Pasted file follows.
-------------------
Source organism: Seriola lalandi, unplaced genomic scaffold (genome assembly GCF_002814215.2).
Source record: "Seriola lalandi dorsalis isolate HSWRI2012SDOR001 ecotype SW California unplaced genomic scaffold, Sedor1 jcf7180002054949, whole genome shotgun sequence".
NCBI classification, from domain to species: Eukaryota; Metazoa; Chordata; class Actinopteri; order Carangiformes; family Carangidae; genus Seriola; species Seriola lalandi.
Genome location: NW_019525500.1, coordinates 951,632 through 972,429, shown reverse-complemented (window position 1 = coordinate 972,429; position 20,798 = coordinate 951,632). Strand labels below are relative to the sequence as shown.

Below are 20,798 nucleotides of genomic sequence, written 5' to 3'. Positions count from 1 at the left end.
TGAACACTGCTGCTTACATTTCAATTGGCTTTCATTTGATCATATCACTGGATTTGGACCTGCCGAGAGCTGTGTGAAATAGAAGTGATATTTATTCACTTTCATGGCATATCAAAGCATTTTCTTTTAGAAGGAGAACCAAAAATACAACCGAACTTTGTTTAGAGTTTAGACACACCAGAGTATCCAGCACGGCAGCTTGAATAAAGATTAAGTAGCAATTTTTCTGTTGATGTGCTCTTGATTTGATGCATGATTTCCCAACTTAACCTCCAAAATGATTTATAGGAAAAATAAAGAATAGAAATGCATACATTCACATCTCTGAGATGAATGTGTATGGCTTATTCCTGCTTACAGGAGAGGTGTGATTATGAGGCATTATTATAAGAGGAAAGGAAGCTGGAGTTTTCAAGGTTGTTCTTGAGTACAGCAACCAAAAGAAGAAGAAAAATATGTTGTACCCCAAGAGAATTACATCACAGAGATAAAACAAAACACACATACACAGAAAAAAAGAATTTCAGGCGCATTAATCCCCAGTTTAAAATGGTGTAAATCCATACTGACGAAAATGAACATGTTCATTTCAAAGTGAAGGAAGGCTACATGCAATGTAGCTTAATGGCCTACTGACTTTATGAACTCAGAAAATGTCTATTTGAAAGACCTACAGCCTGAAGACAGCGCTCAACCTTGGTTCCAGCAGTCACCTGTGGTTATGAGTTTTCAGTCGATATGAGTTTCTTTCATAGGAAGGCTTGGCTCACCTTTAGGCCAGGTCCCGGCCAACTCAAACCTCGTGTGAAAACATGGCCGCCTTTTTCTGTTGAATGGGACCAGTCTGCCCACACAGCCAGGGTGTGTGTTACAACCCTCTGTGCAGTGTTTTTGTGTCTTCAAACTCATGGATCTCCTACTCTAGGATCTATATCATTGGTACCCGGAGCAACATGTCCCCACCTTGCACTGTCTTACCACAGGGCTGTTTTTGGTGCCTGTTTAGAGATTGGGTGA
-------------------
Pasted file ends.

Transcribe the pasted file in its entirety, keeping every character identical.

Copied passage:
Source organism: Seriola lalandi, unplaced genomic scaffold (genome assembly GCF_002814215.2).
Source record: "Seriola lalandi dorsalis isolate HSWRI2012SDOR001 ecotype SW California unplaced genomic scaffold, Sedor1 jcf7180002054949, whole genome shotgun sequence".
NCBI classification, from domain to species: Eukaryota; Metazoa; Chordata; class Actinopteri; order Carangiformes; family Carangidae; genus Seriola; species Seriola lalandi.
Genome location: NW_019525500.1, coordinates 951,632 through 972,429, shown reverse-complemented (window position 1 = coordinate 972,429; position 20,798 = coordinate 951,632). Strand labels below are relative to the sequence as shown.

Below are 20,798 nucleotides of genomic sequence, written 5' to 3'. Positions count from 1 at the left end.
TGAACACTGCTGCTTACATTTCAATTGGCTTTCATTTGATCATATCACTGGATTTGGACCTGCCGAGAGCTGTGTGAAATAGAAGTGATATTTATTCACTTTCATGGCATATCAAAGCATTTTCTTTTAGAAGGAGAACCAAAAATACAACCGAACTTTGTTTAGAGTTTAGACACACCAGAGTATCCAGCACGGCAGCTTGAATAAAGATTAAGTAGCAATTTTTCTGTTGATGTGCTCTTGATTTGATGCATGATTTCCCAACTTAACCTCCAAAATGATTTATAGGAAAAATAAAGAATAGAAATGCATACATTCACATCTCTGAGATGAATGTGTATGGCTTATTCCTGCTTACAGGAGAGGTGTGATTATGAGGCATTATTATAAGAGGAAAGGAAGCTGGAGTTTTCAAGGTTGTTCTTGAGTACAGCAACCAAAAGAAGAAGAAAAATATGTTGTACCCCAAGAGAATTACATCACAGAGATAAAACAAAACACACATACACAGAAAAAAAGAATTTCAGGCGCATTAATCCCCAGTTTAAAATGGTGTAAATCCATACTGACGAAAATGAACATGTTCATTTCAAAGTGAAGGAAGGCTACATGCAATGTAGCTTAATGGCCTACTGACTTTATGAACTCAGAAAATGTCTATTTGAAAGACCTACAGCCTGAAGACAGCGCTCAACCTTGGTTCCAGCAGTCACCTGTGGTTATGAGTTTTCAGTCGATATGAGTTTCTTTCATAGGAAGGCTTGGCTCACCTTTAGGCCAGGTCCCGGCCAACTCAAACCTCGTGTGAAAACATGGCCGCCTTTTTCTGTTGAATGGGACCAGTCTGCCCACACAGCCAGGGTGTGTGTTACAACCCTCTGTGCAGTGTTTTTGTGTCTTCAAACTCATGGATCTCCTACTCTAGGATCTATATCATTGGTACCCGGAGCAACATGTCCCCACCTTGCACTGTCTTACCACAGGGCTGTTTTTGGTGCCTGTTTAGAGATTGGGTGA